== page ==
Contact Us Today! 1-844-237-4300

Central Technology Solutions Blog

Our Top 7 List of IT Myths and Wild Conspiracies

Our Top 7 List of IT Myths and Wild Conspiracies

Being in IT, we’ve seen and heard it all. Between the campfire horror stories of technicians to the outlandish IT conspiracies and ‘home remedies’ that get passed around, we’ve decided to compile a list of some of our favorite IT and technology myths.

Myth #1 - Macs Are Secure and Don’t Get Viruses

To debunk this myth, we actually need to take a step back and admit that it’s based in a couple of truths. The average Mac user has probably not seen much malware on macOS, but we’ll get to that in a moment. If you look at the strict definition of a computer virus as being a type of malware that spreads on a computer from one file to another, Macs technically don’t get viruses. Viruses are quickly becoming a thing of the past on other modern operating systems like Windows 10 as well, due to built-in security and the fact that the common computer virus in the strictest sense is essentially becoming obsolete.

Other types of threats, including malware, phishing attacks, and ransomware can infect Macs. On top of that, compared with Windows PCs, which dominate with a 91.76% market share, Macs have a lower risk of getting infected just because hackers know it’s more effective to focus on malware that either infects Windows or that doesn’t care about what type of system you are on (like online phishing attacks).

Either way, you aren’t out of the woods by making the switch.

Myth #2 - Blowing on Cartridges Before You Play

This one came up a few times when we surveyed our techs, so we had to include it. It goes all the way back to the mid-1980’s. Back then, many households had the Nintendo Entertainment System, and video games came on big five-inch plastic cartridges. Sometimes, when sliding a game into the console, it wouldn’t boot the game. The common practice for kids and teenagers everywhere was to pull out the cartridge and blow on the connectors and try again.

The thought behind this was that dust had collected on the electronic connectors, which could cause issues. Unfortunately, it was more likely that the connectors just didn’t get situated where they were supposed to when the game was inserted, and it just needed to be pulled out and put back in.

The problem with blowing on sensitive terminals of a cartridge is that the human breath contains a lot of water vapor, and over time that moisture can cause damage to the hardware.

Myth #3 - Google Plays Favorite to Sites that Pay

When you do a Google search, you’ve probably noticed that a few listings in the results show up as ads. Businesses can set up a budget with Google to run ads that show up within a certain geographic area for certain searches to help drive traffic to their sites. However, as web surfers, most of us inherently know when content is an ad, even at a glance. Only about 20% of traffic ends up clicking on an ad, although that’s more than enough to make Google’s ad service highly profitable and beneficial for businesses.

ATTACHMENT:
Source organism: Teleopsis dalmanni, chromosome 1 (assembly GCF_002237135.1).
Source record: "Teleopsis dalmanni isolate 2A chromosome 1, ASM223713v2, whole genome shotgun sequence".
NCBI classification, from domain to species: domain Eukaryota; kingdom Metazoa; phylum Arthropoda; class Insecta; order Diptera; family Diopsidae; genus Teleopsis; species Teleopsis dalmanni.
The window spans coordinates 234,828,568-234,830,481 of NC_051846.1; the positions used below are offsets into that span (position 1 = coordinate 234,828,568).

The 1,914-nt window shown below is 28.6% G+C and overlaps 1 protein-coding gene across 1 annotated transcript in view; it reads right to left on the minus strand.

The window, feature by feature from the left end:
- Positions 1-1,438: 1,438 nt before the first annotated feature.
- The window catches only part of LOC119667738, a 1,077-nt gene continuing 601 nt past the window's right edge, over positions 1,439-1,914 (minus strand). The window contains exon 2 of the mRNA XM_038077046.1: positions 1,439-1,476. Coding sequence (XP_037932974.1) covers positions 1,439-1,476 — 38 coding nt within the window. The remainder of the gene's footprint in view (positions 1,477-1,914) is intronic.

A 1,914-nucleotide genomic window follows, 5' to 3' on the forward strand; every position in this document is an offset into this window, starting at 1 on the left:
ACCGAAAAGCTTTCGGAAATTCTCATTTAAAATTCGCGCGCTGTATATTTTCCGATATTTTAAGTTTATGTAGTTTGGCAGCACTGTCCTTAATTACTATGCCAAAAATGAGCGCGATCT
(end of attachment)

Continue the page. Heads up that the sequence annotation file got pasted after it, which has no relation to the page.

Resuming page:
That said, all of the main 10 results that aren’t paid for are not affected at all by Google Ads. These are called organic results. When people talk about SEO, this is what they are referring to. Paying for ads doesn’t affect your ranking in the organic results, so if you don’t show up in the organic results, you’ll stop showing up entirely if you stop paying for ads.

How do you rank in the organic results of Google? It’s pretty complex and there’s no simple answer, but it’s about building good content and making your website user-friendly. Google’s goal for the search engine is to provide the best, most relevant sites when people search for something, so there aren’t many ways to “trick” the system.

Myth #4 - Charging Your Smartphone Overnight Ruins the Battery

This myth was sort of true at one point, but modern smartphone batteries have come a long way over the years. Now, technically, keeping your phone plugged in while it’s full is a little more stressful for the battery, because the battery goes into a trickle charge mode that keeps it topped off at 100 percent, but it’s a far cry from ruining the battery.

This state can cause the phone to heat up a little, in the same way that watching Netflix or playing a game can cause the phone to heat up. Excessive heat IS something to worry about, as it can slowly cause wear and tear to your device. That’s why Apple and some other phone manufacturers suggest not using restrictive cases on high-end phones. Locking in that heat can exacerbate the problem.

Instead of worrying about overcharging, it’s better to make sure you aren’t suffocating your phone. Some experts suggest taking it out of the case while charging overnight, and avoid tucking your phone into bed with you. Surrounding it with your big comfy blankets or stashing it under your pillow can slowly wear out your phone. Instead, stick with a cool flat surface or a small dish.